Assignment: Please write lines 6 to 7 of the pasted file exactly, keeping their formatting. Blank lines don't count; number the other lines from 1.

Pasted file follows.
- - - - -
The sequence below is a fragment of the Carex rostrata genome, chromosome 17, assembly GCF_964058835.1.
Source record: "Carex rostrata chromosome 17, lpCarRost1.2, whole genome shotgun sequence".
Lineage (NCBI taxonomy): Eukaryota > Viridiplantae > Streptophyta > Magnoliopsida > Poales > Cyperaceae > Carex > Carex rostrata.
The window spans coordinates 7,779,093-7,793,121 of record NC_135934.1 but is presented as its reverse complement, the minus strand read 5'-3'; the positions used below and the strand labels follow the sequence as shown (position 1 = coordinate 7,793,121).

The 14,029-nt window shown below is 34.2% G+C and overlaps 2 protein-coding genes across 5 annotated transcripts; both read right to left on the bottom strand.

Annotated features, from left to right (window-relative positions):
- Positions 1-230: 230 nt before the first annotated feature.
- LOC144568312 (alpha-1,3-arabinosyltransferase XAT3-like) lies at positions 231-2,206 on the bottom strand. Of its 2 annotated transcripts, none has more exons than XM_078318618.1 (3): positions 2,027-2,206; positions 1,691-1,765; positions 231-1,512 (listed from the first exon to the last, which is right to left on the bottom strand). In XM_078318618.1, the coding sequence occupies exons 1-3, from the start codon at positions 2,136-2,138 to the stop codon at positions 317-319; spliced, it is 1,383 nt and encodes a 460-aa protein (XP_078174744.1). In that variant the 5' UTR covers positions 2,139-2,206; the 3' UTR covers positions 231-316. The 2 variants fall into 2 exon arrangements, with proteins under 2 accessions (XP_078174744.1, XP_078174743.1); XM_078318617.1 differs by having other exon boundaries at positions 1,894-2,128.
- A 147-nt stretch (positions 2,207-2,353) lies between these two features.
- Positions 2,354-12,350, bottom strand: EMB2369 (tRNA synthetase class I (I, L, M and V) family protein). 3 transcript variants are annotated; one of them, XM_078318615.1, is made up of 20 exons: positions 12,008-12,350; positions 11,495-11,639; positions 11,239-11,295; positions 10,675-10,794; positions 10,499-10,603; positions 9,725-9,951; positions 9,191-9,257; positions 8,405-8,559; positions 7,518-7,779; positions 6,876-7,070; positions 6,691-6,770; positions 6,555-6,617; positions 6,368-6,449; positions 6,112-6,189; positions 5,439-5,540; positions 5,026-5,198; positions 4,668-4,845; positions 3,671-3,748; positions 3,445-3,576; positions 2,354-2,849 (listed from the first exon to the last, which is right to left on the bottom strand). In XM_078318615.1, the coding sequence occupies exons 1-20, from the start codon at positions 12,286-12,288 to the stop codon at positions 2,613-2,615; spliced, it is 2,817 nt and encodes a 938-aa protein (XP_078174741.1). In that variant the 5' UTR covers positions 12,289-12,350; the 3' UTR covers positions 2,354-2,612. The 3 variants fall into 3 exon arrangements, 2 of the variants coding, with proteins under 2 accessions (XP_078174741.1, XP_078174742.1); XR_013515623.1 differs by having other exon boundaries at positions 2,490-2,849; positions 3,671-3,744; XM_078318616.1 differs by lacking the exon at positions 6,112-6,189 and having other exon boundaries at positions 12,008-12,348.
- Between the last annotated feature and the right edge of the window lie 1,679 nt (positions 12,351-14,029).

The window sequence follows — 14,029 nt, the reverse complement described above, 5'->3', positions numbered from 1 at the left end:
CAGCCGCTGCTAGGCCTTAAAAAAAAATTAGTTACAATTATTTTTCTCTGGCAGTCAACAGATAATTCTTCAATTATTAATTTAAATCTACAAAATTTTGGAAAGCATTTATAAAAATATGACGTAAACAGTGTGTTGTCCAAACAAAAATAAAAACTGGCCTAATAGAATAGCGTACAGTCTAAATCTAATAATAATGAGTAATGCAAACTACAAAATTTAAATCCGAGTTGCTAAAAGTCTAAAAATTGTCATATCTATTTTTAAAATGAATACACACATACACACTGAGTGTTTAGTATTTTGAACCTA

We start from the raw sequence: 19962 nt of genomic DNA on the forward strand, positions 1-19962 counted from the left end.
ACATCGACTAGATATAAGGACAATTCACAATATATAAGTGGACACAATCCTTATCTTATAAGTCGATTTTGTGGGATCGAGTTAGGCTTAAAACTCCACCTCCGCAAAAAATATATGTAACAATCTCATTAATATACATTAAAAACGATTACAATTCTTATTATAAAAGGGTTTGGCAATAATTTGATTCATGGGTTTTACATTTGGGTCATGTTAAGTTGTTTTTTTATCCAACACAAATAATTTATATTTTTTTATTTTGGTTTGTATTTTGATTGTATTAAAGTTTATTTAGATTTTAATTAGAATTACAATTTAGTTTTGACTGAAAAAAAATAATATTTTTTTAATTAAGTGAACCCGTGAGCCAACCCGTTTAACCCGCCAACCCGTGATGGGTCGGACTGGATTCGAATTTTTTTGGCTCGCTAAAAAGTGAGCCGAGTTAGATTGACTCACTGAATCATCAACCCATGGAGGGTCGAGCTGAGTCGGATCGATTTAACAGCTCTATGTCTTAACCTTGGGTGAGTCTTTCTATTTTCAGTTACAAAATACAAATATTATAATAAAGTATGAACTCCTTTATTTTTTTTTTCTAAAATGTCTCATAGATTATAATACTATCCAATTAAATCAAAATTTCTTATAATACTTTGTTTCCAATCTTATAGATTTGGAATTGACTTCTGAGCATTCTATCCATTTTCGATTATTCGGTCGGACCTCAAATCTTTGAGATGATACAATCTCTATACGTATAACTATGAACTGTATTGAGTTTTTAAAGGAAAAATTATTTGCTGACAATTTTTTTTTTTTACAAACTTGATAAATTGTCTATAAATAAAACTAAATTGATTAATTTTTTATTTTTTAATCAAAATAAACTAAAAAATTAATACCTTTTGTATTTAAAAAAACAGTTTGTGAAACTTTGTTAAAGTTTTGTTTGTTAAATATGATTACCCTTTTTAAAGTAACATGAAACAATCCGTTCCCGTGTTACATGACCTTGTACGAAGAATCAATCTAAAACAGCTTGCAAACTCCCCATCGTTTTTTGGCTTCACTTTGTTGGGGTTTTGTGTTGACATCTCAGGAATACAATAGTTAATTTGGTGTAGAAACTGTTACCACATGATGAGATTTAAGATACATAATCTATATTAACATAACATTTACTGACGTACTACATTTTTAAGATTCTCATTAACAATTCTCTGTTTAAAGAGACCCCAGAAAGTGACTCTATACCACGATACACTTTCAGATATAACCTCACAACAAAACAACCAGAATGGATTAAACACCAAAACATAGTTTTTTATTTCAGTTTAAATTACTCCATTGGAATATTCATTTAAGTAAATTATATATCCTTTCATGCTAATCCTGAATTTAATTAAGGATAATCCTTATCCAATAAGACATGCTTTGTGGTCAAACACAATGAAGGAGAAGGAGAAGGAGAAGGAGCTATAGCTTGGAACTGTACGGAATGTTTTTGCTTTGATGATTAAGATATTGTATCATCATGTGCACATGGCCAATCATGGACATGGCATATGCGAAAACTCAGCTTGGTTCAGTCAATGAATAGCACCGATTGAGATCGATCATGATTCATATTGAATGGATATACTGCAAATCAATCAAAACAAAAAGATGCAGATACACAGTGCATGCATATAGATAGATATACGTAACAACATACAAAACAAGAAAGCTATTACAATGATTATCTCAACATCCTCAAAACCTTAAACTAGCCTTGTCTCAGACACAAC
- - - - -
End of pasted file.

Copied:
Annotated features, from left to right (window-relative positions):
- Positions 1-230: 230 nt before the first annotated feature.